A fable of market segmentation and product differentiation
There is an old fable called The Man, The boy and The Donkey. In this story, the man and the boy (his son) are taking their donkey to a distant market to be sold. Along the way to the market, they walk by several groups of people who comment on them as they pass. Each group has a different point of view and criticism about the way they traveled.
First the man and boy walk alongside the donkey. Then, after criticism from the locals, the man lets the boy ride the donkey. Then later, a different crowd persuades him to ride the donkey himself and let the boy walk. Later still he gets convinced that both he and the boy should ride the donkey. Finally once they’ve completely lost sight of logic, they end up carrying the donkey upside down from a pole. The donkey ends up dying before they have a chance to sell it at the market. The cause of death varies depending on which version of the fable you read. Either way, they end up not selling the donkey. The moral of the story is:
“PLEASE ALL, AND YOU WILL PLEASE NONE.”
Nowadays we all know this as the “Market Segmentation” strategy. Having a defined target market makes it easy for companies to differentiate their products or services. We can focus marketing effort and offer something of higher value to a subset of generally more satisfied and happier customers. Its fairly standard procedure. For technology companies establishing a “beachhead” target market is fairly widely accepted as the best way to “cross the chasm” between (selling to) early adopters and early majority.
In the man’s case, his product was the donkey. Had he segmented his market earlier, it would have been clear to him that to optimize the value of his donkey to the potential buyers, he should not have ridden or carried it by a pole at all. Sure, he would have had his critics, but he would have known they were not his target market. He would have listened to their suggestion, dug deeper to make sure he understood their angle and evaluated the suggestions against his business goals. He might even have attempted to sell them the donkey to test them as a new market. Eventually though, he would have probably thanked them for the input and moved on to the market where he knew the scope and sustainability of the demand for donkeys.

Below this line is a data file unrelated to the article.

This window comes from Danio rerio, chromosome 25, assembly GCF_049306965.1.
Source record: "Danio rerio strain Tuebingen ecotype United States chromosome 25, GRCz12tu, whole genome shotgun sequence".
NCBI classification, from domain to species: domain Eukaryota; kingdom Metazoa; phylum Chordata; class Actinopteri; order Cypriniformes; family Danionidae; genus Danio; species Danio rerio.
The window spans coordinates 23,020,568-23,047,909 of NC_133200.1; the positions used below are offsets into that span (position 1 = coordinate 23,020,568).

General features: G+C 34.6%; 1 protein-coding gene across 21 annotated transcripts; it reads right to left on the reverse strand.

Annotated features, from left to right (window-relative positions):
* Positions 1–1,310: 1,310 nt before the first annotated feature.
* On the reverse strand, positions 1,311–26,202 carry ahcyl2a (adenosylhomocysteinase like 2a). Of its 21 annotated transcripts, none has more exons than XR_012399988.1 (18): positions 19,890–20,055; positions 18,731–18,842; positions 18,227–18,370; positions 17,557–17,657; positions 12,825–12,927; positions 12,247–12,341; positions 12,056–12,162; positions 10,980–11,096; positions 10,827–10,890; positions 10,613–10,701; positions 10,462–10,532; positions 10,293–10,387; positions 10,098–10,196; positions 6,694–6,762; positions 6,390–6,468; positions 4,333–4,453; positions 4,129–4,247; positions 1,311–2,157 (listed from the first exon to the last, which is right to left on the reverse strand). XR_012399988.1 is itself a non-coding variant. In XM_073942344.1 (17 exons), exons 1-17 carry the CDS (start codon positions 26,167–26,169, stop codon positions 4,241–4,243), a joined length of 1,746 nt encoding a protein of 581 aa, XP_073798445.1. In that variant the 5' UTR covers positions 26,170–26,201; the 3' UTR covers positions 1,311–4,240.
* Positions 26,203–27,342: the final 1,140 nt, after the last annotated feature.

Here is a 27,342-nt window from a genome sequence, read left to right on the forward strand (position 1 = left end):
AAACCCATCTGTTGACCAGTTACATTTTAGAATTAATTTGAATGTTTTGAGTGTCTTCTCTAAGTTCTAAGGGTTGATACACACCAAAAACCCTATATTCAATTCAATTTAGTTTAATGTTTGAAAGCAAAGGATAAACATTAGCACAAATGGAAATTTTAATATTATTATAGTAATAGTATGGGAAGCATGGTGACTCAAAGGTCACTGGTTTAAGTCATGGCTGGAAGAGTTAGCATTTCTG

Building a sustainable and scalable business is not an easy task. You have to really know your customer (target market) well and have a product philosophy that aligns with their long term needs. Without this vision, it’s difficult to tell a good suggestion that you should implement, from a good suggestion that you have to pass on. It will also be difficult to tell when to implement which suggestion.
Another way to look at it is risk vs reward. When making changes to your product or business there is always inherent risk. Hopefully there is an associated reward to justify that risk. As an owner or manager, you are the person with the widest and deepest understanding and most exposure to the risks and rewards involved in changes. You have the duty to make decisions based on your unique position and knowledge. Suggestions and advice from others who do not have either understanding or exposure to the risks should therefore be taken with a grain of salt.
That said, customer suggestions should always be listened to. They can be the key to defining or re-defining your target market, focusing your vision, clarifying your philosophy and differentiating your offering. In the end, your target market will thank you. While you may not please all your critics, you’ll probably sell your donkey.
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